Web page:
If the trend continues, Celebration of Seniors is going to have to find a bigger venue.
The annual event for older adults in the South Coast had more than 800 people at White’s of Westport this year, breaking its previous record and filling the breakfast and vendor fair with people eager to know more about aging-related resources and elder abuse.
Vendors from healthcare, homecare, health insurance companies, local businesses, and councils on aging came prepared for the large crowd and still found they ran out of bags, giveaways, and flyers by the noon end time.
Attendees left the event armed with bags of resources and pamphlets to help them live better.
Celebration of Seniors is organized each year in a partnership between Bristol County District Attorney Thomas M. Quinn III and Coastline.
“The turnout is a testament to the amount and quality of information, resources and services available,” said Justin Lees, Coastline CEO, about the number of attendees. “Each year, Coastline is thrilled to partner with the District Attorney’s office to bring together all of the aging resources in the region and help older adults live independently with the support and autonomy they need and deserve.”
Held the day after national Elder Abuse Awareness Day, Celebration of Seniors helps raise awareness of abuse and fraud and offers older adults information to protect themselves against it.
In his remarks, District Attorney Quinn spoke about his efforts to protect elders from fraud and abuse.
“There are an estimated 5 million people (that) are victims of elder abuse, neglect and exploitation each year,” he said. “(Of that number,) one third are financial fraud and abuse (victims). We hope to reduce this through prosecution, education, and prevention, which is critical. I will continue to aggressively prosecute people, but not getting scammed in the first place is even more important.”
“People need to feel secure and safe in their communities or you have no community,” Quinn said.
Taryn Lee-Turgeon, Assistant Director of Protective Services for the state’s Executive Office of Elder Affairs, spoke directly to the issue of elder abuse and the state’s work to mitigate it. Massachusetts has 19 agencies designated to investigate abuse and neglect cases for anyone age 60 or older, she said.
These protective services agencies have received almost 40,000 reports in a single year in the last few years, Lee-Turgeon said, resulting in almost 60 percent of those cases being screened in for investigation. For cases that don’t meet investigative criteria, agencies still respond, helping to connect the person to services and people who can help them.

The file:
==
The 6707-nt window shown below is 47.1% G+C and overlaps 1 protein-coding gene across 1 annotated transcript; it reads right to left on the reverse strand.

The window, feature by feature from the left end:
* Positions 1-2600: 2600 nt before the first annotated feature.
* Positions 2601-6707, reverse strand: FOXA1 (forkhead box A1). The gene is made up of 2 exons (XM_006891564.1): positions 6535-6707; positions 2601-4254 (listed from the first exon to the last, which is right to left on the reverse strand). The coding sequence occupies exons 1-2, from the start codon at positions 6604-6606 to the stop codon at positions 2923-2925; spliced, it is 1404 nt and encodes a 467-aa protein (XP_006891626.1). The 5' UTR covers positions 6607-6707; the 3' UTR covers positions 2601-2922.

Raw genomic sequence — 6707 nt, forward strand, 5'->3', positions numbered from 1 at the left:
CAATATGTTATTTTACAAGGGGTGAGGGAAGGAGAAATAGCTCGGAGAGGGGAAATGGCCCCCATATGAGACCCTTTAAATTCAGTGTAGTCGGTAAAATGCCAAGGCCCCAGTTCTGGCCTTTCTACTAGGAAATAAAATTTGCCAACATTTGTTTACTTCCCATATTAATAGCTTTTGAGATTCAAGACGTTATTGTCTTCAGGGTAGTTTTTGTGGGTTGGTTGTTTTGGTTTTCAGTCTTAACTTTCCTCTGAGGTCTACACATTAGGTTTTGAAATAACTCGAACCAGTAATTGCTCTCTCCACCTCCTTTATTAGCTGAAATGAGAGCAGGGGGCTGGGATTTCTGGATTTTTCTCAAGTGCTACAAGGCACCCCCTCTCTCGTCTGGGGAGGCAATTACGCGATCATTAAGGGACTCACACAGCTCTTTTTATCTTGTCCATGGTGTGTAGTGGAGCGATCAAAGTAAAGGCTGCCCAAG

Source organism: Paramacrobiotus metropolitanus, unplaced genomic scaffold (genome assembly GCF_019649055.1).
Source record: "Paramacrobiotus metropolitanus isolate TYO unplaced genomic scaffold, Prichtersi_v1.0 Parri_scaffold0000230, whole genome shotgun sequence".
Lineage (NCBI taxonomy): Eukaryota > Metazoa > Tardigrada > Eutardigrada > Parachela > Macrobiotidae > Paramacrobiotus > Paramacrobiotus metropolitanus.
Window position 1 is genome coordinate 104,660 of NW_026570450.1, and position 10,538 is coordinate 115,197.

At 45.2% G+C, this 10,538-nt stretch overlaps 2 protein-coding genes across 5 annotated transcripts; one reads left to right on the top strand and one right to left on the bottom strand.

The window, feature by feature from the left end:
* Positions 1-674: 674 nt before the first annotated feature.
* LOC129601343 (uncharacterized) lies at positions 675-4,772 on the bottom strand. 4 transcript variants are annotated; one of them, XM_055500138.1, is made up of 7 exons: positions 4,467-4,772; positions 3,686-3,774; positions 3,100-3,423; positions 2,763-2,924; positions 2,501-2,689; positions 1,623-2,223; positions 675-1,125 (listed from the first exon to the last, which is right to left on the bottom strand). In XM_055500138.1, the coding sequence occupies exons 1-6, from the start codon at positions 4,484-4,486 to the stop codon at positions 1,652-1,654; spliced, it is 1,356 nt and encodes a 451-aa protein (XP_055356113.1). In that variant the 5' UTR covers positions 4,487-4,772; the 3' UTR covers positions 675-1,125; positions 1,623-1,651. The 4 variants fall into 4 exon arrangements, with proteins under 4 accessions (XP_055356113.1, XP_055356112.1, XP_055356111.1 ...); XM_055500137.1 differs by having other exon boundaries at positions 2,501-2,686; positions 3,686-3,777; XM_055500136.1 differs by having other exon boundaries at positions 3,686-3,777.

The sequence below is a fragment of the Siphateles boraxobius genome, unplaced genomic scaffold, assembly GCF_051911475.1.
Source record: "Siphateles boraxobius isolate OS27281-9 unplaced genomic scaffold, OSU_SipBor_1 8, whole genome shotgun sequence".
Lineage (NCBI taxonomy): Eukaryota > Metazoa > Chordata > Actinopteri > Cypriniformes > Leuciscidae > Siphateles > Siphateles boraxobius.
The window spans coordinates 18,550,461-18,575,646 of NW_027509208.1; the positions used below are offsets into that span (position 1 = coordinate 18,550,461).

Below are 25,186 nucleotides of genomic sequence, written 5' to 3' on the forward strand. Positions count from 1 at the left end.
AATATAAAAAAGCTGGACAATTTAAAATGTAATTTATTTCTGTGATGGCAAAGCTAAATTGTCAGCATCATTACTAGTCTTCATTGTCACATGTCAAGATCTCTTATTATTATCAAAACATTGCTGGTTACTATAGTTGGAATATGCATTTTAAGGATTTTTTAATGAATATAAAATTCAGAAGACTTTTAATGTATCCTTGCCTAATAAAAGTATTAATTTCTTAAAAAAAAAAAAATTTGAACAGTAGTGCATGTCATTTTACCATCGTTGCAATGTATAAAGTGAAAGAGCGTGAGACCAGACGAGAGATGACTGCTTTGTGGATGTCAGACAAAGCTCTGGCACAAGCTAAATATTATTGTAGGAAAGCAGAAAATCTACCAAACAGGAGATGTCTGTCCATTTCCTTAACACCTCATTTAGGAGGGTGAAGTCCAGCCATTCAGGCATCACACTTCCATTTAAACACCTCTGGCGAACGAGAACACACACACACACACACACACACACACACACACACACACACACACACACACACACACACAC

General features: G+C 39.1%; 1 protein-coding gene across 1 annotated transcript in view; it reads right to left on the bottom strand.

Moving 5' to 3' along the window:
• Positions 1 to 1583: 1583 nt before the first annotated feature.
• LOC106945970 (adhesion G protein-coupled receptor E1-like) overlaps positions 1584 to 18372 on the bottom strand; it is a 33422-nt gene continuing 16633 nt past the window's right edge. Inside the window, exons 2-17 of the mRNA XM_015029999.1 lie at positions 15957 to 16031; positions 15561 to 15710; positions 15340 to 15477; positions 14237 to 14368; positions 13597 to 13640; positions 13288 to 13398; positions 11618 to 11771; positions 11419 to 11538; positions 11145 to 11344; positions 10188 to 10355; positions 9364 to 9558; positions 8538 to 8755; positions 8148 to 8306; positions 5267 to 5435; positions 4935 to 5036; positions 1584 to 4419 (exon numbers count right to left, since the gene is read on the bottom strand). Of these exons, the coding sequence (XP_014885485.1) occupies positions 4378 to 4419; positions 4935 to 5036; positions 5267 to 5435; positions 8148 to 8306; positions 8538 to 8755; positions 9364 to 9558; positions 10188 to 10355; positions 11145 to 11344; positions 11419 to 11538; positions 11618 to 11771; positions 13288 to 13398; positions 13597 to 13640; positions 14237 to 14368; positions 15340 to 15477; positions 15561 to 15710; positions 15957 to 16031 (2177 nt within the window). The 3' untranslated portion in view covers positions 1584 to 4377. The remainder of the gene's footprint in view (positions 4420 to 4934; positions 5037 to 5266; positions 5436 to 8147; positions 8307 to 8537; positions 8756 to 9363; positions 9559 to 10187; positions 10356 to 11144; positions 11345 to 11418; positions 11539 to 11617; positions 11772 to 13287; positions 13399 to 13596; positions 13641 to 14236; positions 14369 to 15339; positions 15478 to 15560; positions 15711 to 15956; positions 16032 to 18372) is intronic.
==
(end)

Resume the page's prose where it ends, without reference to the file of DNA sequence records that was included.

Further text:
Lee-Turgeon defined physical abuse as “any intentional act that causes somebody harm or threats of harm if they can follow through with those,” and emotional abuse as “any non-accidental infliction of emotional distress.”
“No one deserves to be yelled at, to be mistreated,” she said about emotional harm. “And if that behavior is starting to cause an impact on your day-to-day well-being, that is emotional abuse.”
Of all the different types of abuse reports, Lee-Turgeon said self-neglect reports are the highest and sexual abuse are the lowest, again due to suspected underreporting.
Sexual abuse “is vastly underreported and we need to bring awareness that just because you are 60 or older doesn’t mean you still can’t be a victim,” she said.
Anyone can report elder abuse, Lee-Turgeon said, by calling 1-800-922-2275, 24/7, 365 days a year.
Speaking directly to Medicare fraud, Lucilia Prates-Ramos, statewide director of the Massachusetts Senior Medicare Patrol Program, advised attendees to track their healthcare interactions and expenses using a medical journal that SMP provided at the event. It can be a lot of work to do this, she said, but it’s crucial for being able to identify and report errors and fraud.
“It’s so important to safeguard Medicare for future generations,” she added.
As the last speaker in the morning line-up, AARP statewide director, Mike Festa, reiterated and emphasized again the power older adults have to report fraud and abuse.
AARP, he said, just released a report on financial fraud connected to older adults.
“The numbers are staggering,” he said. “Just within family we’re talking about losing $3 billion.”
Festa urged people to report fraud even when they know the person and it feels uncomfortable.
“The truth of the matter is that the greatest protection for those who commit fraud is your inability…to report it,” he said. “The one thing I want you to remember is do not suffer in silence, be proactive.”